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I clicked on an email link this week, not expecting that it would contain video of a house being torn down. It was the house that my grandparents had lived in.

A huge excavator swatted its claw and made it into nothing — the shelf in the kitchen where Nana hid the treats in the black canister. The drawer where Pops kept his metal comb. The screen door that slammed shut on our heels. The light under which we’d join in a circle — aunts, baby cousins, sneaky hand-squeezers — around a table full of food, waiting patiently in silence while the tears choked my grandpa’s voice after only a few words. He was overcome by grace. Every time.

I had this sudden memory, watching the excavator take bites of out the kitchen roof, of a sign that my mom had made and framed for my grandma to hang on the wall. It said, “They also serve who only stand and wait,” a line from a John Milton poem, and she gave it to Nana during the months that my grandfather was dying. I was in my early teens at the time, which was not a time in my life when standing around and waiting felt like faithfulness. My life, then, was about achieving and pursuing and discovering. So I didn’t really get it. But it seemed to mean something to both my mom and to her mom.

But I’ve thought of that sign a few times as I’ve gotten a little older.

I thought of it as I sat snuggled with an old, smelly dog on the couch a week past the baby’s due date, my belly unthinkably huge, and all the energy I could muster was focused on sulking that the email subscription which had been sending me updates on the vegetable-size of the baby was now giving tips on the latching and diaper changing I was longing for, and I just want to know if it was a Napa Cabbage or just a really huge butternut squash. “They also serve who only stand and wait.

I thought of it as I gazed absently at daytime TV next to strangers at the hospital, watching them knitting frantically and then removing rows and rows and rows and starting again, texting my brother meaningless updates. “Still waiting for the doctor, but I’m sure everything’s fine!” “They also serve who only stand and wait.”

As I’m picking the kids up from school and seeing my Principal husband’s purposeful stride across the parking lot, the “I mean business” one, walkie talkie to his mouth, and can tell something critical is happening — maybe even a crisis — but it will not be at all helped by my curiosity or assistance. “They also serve who only stand and wait.”

I’m past the part of my life that’s so replete with possibility, where every experience is a window into a possible future, where every choice is viable and meaningful and full of promise. I’m old enough now to understand that not everything is possible. That I’m not the main character in every story. That much of life, actually, is standing and watching while someone else does the work, saves the day, suffers the consequences, finds a solution, takes their time, or chokes up during their prayer. So much of life, actually, is waiting. It’s passive. It’s powerless. It’s small.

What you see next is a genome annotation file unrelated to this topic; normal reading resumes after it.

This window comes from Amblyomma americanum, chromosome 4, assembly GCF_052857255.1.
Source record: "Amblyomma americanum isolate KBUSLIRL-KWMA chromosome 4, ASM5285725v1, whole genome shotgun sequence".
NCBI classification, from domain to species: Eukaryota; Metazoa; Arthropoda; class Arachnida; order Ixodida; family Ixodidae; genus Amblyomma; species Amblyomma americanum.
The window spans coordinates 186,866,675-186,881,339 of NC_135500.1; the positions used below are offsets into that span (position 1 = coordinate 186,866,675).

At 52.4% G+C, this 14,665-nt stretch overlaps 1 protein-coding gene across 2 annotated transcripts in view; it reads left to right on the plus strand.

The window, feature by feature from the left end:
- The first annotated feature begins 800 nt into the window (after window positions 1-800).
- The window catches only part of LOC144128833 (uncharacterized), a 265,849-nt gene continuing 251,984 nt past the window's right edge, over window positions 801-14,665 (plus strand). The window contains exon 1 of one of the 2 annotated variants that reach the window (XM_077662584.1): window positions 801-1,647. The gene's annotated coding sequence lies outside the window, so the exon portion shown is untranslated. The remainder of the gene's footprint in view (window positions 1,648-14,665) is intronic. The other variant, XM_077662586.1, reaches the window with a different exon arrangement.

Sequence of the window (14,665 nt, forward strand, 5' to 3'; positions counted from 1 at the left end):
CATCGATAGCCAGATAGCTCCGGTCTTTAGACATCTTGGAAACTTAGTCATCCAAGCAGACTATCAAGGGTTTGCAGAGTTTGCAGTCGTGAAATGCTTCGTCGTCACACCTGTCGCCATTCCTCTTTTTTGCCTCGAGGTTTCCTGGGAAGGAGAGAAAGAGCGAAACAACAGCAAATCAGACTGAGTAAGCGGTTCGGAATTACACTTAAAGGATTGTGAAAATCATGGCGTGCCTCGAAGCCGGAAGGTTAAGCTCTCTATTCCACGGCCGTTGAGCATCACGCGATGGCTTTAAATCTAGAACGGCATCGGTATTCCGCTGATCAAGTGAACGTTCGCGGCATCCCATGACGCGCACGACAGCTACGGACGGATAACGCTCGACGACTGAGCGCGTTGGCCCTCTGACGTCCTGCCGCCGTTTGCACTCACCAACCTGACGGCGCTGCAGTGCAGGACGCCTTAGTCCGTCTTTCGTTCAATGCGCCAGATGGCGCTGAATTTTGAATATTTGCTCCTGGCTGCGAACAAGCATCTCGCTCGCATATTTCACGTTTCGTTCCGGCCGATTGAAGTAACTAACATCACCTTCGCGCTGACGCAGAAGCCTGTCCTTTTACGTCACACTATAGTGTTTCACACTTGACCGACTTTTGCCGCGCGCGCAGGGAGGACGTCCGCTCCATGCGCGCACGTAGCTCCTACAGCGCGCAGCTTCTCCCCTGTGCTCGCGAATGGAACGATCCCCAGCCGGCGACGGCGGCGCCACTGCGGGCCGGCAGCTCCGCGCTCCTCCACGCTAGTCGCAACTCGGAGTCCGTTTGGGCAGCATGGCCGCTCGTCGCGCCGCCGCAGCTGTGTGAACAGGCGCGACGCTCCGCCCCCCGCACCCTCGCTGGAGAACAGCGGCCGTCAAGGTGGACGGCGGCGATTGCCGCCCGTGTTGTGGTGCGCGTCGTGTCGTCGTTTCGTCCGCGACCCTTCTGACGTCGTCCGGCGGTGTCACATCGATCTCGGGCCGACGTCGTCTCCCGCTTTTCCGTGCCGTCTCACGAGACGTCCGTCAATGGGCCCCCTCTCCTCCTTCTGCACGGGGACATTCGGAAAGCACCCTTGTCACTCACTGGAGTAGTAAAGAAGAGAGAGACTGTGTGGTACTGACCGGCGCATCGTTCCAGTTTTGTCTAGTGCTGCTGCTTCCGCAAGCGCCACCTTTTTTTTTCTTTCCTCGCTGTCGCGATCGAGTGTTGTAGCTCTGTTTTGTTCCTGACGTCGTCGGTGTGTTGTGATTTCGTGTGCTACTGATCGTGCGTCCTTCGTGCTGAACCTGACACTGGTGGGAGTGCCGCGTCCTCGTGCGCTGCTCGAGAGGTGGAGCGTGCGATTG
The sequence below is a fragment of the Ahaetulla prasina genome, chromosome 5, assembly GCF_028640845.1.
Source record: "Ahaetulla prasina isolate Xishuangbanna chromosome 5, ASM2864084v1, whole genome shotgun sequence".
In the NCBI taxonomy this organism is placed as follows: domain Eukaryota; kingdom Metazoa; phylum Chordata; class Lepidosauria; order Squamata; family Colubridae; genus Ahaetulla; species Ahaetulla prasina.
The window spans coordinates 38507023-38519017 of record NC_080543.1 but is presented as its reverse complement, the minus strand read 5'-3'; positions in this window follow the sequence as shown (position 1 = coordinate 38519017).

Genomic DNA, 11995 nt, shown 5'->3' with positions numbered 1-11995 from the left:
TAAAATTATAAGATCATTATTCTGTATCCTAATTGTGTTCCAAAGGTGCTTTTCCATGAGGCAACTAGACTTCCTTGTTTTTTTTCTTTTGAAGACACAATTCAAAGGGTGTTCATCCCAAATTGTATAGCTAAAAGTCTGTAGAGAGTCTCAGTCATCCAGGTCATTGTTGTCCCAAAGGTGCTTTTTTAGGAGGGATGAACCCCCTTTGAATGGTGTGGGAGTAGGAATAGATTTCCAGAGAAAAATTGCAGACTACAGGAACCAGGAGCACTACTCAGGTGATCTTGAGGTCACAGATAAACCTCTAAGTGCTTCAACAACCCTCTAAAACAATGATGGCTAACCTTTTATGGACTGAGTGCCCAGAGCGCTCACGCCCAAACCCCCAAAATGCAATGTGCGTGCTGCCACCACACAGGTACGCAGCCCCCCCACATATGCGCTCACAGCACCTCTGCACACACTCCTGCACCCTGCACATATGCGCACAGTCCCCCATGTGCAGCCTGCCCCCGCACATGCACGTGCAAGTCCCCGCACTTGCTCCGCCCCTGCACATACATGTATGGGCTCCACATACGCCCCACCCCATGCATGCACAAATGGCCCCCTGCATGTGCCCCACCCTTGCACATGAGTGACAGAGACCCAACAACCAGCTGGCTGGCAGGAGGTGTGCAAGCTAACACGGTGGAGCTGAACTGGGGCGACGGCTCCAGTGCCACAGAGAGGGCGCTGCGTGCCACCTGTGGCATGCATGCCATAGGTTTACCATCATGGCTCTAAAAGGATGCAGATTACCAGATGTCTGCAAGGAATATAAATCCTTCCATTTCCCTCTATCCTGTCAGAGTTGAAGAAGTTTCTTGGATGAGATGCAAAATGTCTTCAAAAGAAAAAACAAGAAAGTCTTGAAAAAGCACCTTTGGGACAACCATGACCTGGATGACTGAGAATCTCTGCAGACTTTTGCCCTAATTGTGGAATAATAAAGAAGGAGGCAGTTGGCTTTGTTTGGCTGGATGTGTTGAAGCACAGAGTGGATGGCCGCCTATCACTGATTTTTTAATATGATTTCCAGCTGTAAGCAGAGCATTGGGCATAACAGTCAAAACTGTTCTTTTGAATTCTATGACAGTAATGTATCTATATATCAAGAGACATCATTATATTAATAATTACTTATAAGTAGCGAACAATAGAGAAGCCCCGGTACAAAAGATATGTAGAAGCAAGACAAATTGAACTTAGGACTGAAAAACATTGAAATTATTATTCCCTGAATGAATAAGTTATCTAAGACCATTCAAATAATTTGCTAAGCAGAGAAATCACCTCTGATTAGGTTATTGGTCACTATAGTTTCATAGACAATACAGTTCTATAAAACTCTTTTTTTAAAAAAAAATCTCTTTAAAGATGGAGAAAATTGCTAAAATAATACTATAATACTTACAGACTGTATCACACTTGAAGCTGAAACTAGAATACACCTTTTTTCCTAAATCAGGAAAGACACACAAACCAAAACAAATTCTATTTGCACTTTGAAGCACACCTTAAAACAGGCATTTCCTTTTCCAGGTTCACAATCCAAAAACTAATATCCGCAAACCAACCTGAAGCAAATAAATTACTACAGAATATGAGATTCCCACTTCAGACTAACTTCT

Advent is the part of the year when we learn this lesson — how holy it is to be small. How important it is to be without power. How powerful it is to stand and wait. Advent is where we train for that later part of life when we’re wise enough to understand that everything is not possible. That I am not always called to save and fix and help and change, but sometimes I’m called simply to wait, to watch, to see what unfolds apart from my will or strength or agency.

This is the deep, wise lesson of Advent that maybe the Nanas of the world are the ones who can teach. Maybe it’s a deep wisdom that the mothers of our faith know best — women who were never been permitted to cast themselves as the protagonists of the story, to whom it never occurred to seek the role of the saver, fixer, hero. There is, of course, so much sadness wrapped up in this lesson — the unrealized potential, the contributions never offered, the brilliant ideas never spoken, the fullness of life that wasn’t lived because of their femaleness.

And as with all things in God’s upside-down kingdom, something beautiful and important still emerges. There’s a wisdom that comes from this kind of life, one that we desperately need today. And one that perhaps can only be taught by the ones who have been forced to remain small. Who have not had to unlearn the arrogance of individualism, or struggle with the idol of isolationism, or chip away at the nagging sin of pride — because they’ve always been attending to someone other than themselves.

They also serve who only stand and wait,” I remembered, as I watched pink insulation peek through the pile of rubble that had once been the wall that held that sign. That had once been the kitchen sink, the clothesline, the glowing-red light that warmed the bathroom during bubblebath time. That had once been a place of ordinary welcome, of patient waiting, of a everyday faithfulness. An Advent calling to smallness. The faithfulness of making room for someone else, for something else, to emerge.





Photo by S Alb on Unsplash

Kate Kooyman

Rev. Kate Kooyman is a minister of the Reformed Church in America who lives in Grand Rapids, Michigan.


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